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Sunday, 25 October 2015

Occam's Razor on the Gower

Some of the members of the QRA / GLWG Field Trip to Gower, 22 - 25 October, near Horton in Port Eynon Bay

The Gower Peninsula, near Swansea, has a rather interesting location, since it has probably been affected at various times by both Welsh ice and Irish sea ice, and since it lies close to the margin of Devensian ice derived from the southern part of the Welsh ice cap.  Somewhere, around 20,000 years ago, the glaciers flowing down the valleys of the western coalfield skidded to a halt.  They reached Carmarthen Bay and Swansea Bay, that's for sure, but where was the ice edge on the Gower?

The glacial and fluvioglacial deposits in this area consist predominantly of sedimentary rocks -- sandstones, grits, conglomerates, shales, and mudstones from the ORS, NRS, Millstone Grit, Coal Measures and Pennant Sandstone.  And a lot of Carboniferous Limestone too, since that is the locally outcropping rock across much of the peninsula.  There are some igneous and metamorphic erratics from the west -- particularly in western Gower, but in the bulk of the thick glacially-derived materials looked at, they are extremely rare.  So the assumption is that these erratics have come from largely destroyed earlier glacial deposits related to the action of the Anglian (?) Irish Sea Glacier.

For decades, the story of the Quaternary on the Gower has been complex and confusing -- with a multitude of suggested ice edge positions and with a multitude of chronologies to go with them.  Now, at long last, it appears that common sense is breaking out.  Researchers based mostly in Swansea University have studied most of the key coastal and inland sites and when I joined the field trip yesterday, leaders John Hiemstra, Danny McCarroll and Rick Shakesby gave a coherent and convincing new interpretation of the events of the Late Quaternary.  Essentially, what they are saying is this:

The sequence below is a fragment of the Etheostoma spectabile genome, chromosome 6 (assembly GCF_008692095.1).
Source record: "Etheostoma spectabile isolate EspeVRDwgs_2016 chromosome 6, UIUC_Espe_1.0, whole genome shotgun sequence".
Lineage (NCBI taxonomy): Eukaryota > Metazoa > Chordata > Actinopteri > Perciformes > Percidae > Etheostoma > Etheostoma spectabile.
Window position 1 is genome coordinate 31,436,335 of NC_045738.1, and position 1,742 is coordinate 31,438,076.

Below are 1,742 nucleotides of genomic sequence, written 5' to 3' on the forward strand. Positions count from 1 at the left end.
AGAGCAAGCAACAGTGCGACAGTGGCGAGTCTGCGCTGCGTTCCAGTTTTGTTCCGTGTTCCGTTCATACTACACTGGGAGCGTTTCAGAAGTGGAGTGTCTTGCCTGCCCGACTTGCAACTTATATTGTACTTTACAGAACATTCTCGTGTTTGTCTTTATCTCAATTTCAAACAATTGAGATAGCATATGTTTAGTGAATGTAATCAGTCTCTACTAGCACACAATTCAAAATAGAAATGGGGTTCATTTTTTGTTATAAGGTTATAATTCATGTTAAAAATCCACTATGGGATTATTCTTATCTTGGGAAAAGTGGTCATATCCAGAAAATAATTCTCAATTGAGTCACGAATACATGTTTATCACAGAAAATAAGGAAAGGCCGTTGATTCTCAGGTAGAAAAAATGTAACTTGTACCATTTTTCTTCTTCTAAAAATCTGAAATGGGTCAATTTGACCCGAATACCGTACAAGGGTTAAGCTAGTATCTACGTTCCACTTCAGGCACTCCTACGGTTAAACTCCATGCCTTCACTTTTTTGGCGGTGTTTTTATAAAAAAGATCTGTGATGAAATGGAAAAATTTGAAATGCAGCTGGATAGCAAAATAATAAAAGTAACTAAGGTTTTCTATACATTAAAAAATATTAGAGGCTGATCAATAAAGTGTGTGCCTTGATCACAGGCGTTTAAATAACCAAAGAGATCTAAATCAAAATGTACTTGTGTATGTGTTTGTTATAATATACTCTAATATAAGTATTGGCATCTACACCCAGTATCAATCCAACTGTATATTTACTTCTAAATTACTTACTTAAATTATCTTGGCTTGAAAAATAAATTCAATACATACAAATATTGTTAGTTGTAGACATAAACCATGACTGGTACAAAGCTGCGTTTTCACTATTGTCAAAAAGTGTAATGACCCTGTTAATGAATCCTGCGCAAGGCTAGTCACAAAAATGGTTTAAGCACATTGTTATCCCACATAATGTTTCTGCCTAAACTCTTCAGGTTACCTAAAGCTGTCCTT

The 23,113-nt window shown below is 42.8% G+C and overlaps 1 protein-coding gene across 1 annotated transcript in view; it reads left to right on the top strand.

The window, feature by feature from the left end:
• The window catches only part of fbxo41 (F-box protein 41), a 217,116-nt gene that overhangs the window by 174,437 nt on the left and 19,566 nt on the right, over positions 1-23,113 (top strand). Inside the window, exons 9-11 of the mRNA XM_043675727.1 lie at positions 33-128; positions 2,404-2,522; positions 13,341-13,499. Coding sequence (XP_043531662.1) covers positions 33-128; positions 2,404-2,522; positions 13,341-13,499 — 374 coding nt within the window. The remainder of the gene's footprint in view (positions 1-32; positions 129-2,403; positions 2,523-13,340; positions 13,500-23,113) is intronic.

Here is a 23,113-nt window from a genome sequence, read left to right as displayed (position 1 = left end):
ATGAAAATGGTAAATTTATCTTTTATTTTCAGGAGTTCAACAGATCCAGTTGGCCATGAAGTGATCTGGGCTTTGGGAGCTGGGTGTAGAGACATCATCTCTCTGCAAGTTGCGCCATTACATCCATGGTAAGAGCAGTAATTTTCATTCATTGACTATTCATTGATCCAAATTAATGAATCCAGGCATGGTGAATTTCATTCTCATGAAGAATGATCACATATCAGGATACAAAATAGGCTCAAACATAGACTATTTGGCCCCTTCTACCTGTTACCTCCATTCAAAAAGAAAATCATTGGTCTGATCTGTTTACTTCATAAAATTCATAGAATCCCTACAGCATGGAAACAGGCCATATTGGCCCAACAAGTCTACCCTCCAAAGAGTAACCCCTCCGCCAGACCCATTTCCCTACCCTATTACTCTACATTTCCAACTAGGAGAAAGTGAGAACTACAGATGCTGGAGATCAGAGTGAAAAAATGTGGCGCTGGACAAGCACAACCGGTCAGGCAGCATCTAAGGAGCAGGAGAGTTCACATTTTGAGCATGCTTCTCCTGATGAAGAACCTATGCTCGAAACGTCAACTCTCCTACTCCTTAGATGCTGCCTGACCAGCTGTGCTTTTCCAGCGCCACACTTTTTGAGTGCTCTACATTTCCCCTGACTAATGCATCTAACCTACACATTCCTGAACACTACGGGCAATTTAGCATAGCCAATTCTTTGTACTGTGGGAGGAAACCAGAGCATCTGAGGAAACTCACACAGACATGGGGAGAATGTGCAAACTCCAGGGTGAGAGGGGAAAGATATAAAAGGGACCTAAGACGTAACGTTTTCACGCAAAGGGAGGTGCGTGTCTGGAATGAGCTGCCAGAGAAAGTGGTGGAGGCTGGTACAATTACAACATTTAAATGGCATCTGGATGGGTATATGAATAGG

1.  There are not multiple interglacial raised beaches on Gower, as suggested by DQ Bowen, but one raised beach which is sometimes cemented and sometimes not, and which occurs at a range of different altitudes depending on precise locations on peninsulas, in bayheads etc.  The beach always contains well rounded pebbles and in some places it is very rich in shell fragments and even complete shells.

2.  There is plenty of evidence of a prolonged periglacial episode following the formation of the interglacial raised beach, since here and there we see many metres of pseudo-stratified slope deposits or "head" above the raised beach and beneath the glacial and fluvioglacial materials.  (This is exactly the sequence we see in Pembrokeshire.)  Sometimes the head is cemented, and sometimes not.

3.  The glacial sediments exposed in the cliffs at Rotherslade, Horton and elsewhere are not ancient deposits moved into place by periglacial and slope deposits, but fresh materials emplaced at or very near a Late Devensian ice edge.  (There was a lot of discussion amongst field trip experts about whether some of these deposits were indicative of actual ice-contact situations, with chaotic and even catastrophic flowing and emplacement of till and mixed fluvioglacial materials at a time of rapid ice wastage, or whether they were carried from an ice margin some way away and deposited as "plugs" of debris with till-like characteristics in episodes of turbulent and high-velocity meltwater flow.  The jury is still out on this....)

4.  The Paviland Moraine near Horton, which has been interpreted by DQ Bowen as well beyond the Devensian ice margin (and hence a very ancient glacial feature) contains material which is no more ancient than any of the other glacial and fluvioglacial materials exposed in the cliffs.  It should therefore be re-interpreted as a Devensian feature -- deposited maybe during a long ice edge stillstand at this position, on a ridge not far from the southernmost tip of Gower.

More on some of this anon, when I have had a bit more time to examine my photos and to look at the excellent "Quaternary of Gower" Field Guide prepared by the field trip leaders.

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